How did your career begin?

I trained as an architect (in Romania), and while I loved it, it took a very long time for anything to be made. Pair that with the global economic crisis of 2007 (that reached my country in 2012-2013), everything began to feel very  flat from a creative point of view because nothing was being built anymore. Everything came to a halt so to speak. 

I function on creativity, so I decided to pivot a bit and follow my initial passion instead – interior design. I used to relax after work every day by going down the Pinterest rabbit hole. One day I saw an ad for an interior design course, and I decided to use my savings and just go for it. I mean why not? 

I absolutely loved it. After a couple more months, I decided to move to London with my husband to become an interior designer, even if it felt incredibly vulnerable to leave the safety of my life, family, and friends behind.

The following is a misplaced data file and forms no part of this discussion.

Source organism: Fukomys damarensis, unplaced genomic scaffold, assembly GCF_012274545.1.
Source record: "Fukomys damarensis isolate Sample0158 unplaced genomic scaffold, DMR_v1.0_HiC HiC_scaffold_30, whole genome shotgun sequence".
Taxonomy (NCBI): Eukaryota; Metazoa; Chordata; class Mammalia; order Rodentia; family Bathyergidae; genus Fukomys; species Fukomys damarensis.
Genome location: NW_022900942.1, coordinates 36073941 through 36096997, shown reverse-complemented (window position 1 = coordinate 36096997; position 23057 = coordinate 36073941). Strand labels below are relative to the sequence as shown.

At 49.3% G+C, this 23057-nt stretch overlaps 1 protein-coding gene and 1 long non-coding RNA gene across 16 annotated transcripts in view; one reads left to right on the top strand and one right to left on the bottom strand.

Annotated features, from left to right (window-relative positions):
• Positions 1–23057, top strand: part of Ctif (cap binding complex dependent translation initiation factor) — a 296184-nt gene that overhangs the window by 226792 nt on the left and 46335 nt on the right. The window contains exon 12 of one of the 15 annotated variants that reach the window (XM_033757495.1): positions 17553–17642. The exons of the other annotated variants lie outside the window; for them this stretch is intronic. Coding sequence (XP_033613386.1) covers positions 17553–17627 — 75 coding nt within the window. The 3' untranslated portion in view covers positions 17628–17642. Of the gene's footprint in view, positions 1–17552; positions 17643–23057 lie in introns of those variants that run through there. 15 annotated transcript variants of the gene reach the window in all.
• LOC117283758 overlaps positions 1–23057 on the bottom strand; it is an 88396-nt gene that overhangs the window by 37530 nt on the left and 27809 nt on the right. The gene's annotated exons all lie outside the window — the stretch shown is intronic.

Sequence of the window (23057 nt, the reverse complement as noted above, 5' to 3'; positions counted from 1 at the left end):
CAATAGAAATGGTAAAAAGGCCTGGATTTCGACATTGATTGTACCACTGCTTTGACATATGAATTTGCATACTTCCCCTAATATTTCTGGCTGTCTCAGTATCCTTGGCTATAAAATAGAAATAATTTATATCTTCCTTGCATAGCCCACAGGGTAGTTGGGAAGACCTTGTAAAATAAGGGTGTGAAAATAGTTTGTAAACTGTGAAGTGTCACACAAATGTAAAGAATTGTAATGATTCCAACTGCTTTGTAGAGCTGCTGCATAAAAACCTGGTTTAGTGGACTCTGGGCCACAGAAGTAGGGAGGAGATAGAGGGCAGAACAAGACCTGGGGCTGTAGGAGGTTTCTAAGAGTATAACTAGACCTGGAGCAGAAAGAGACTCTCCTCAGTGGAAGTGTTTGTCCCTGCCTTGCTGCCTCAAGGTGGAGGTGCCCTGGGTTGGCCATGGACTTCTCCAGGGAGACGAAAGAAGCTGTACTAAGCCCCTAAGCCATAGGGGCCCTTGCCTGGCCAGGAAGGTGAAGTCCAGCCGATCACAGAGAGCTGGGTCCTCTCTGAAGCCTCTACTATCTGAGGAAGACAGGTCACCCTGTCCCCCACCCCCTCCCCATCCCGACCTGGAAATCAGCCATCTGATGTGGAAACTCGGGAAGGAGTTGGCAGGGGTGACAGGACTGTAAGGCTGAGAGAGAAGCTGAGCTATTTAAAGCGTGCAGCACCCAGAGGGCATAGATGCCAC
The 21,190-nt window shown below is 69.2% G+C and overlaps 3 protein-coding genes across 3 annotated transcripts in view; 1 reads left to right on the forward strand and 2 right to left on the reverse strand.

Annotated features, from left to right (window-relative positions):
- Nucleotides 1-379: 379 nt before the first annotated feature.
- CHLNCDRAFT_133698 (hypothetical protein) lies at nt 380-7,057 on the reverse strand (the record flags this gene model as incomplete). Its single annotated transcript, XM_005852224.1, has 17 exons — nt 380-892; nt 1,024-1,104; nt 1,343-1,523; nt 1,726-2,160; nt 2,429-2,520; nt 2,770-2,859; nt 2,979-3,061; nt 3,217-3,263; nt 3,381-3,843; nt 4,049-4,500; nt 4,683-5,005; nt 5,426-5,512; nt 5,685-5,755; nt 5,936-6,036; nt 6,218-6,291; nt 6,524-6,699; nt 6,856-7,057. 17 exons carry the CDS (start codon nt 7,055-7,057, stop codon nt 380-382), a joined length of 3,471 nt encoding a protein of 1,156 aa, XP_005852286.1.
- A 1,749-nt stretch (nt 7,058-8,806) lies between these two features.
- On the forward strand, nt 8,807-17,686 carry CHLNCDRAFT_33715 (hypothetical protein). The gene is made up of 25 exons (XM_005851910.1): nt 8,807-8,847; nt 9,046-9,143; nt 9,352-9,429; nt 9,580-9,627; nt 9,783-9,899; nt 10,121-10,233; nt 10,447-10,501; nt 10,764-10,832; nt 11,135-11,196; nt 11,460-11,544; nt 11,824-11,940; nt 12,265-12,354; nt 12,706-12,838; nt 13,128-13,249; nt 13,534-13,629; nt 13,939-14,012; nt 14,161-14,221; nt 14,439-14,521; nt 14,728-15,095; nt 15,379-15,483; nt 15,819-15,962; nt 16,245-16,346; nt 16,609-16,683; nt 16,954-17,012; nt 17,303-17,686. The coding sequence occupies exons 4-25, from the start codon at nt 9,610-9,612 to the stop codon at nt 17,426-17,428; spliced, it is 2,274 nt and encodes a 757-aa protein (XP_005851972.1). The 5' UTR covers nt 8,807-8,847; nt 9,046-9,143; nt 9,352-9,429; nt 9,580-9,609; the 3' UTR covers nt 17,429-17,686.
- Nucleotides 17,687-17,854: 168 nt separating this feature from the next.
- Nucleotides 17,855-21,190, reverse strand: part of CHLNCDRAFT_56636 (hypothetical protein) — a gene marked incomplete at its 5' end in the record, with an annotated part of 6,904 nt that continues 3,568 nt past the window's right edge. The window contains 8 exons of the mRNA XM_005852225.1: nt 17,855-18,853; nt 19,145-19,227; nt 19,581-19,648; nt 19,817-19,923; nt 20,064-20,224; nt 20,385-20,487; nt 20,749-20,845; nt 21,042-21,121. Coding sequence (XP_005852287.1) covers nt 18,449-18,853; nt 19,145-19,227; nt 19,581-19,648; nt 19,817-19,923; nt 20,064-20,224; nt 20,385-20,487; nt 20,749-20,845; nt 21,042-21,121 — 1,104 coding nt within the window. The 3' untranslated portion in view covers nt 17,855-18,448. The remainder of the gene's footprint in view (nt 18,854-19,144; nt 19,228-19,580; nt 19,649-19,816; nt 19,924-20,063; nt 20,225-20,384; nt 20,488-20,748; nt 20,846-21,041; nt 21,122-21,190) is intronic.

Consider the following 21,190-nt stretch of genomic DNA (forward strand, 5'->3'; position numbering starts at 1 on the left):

I did a short course at Inchbald School of Design and got a job right off the heels of finishing that. I worked for a couple of years before deciding to go at it on my own. So, it all worked out. 

Japanese inspired dining room by Interior designer Raluca Vaduva of Detail Movement
Image by Raluca Vaduva + St Walls

Where do you find creative inspiration? 

It’s a very hard question for me to answer because it is literally everything and anything. It can be something as simple as a flower in the park, the colours of a shop window I am passing on the street, the way birds fly, the beautiful (and quick) movements of the clouds here in Edinburgh, where every day the sky looks like a 19th century painting. 

Sometimes it’s an image on Pinterest or social media, or in a magazine, something I saw in a movie, a song, or even in a video game that I play. 

How would you describe your style?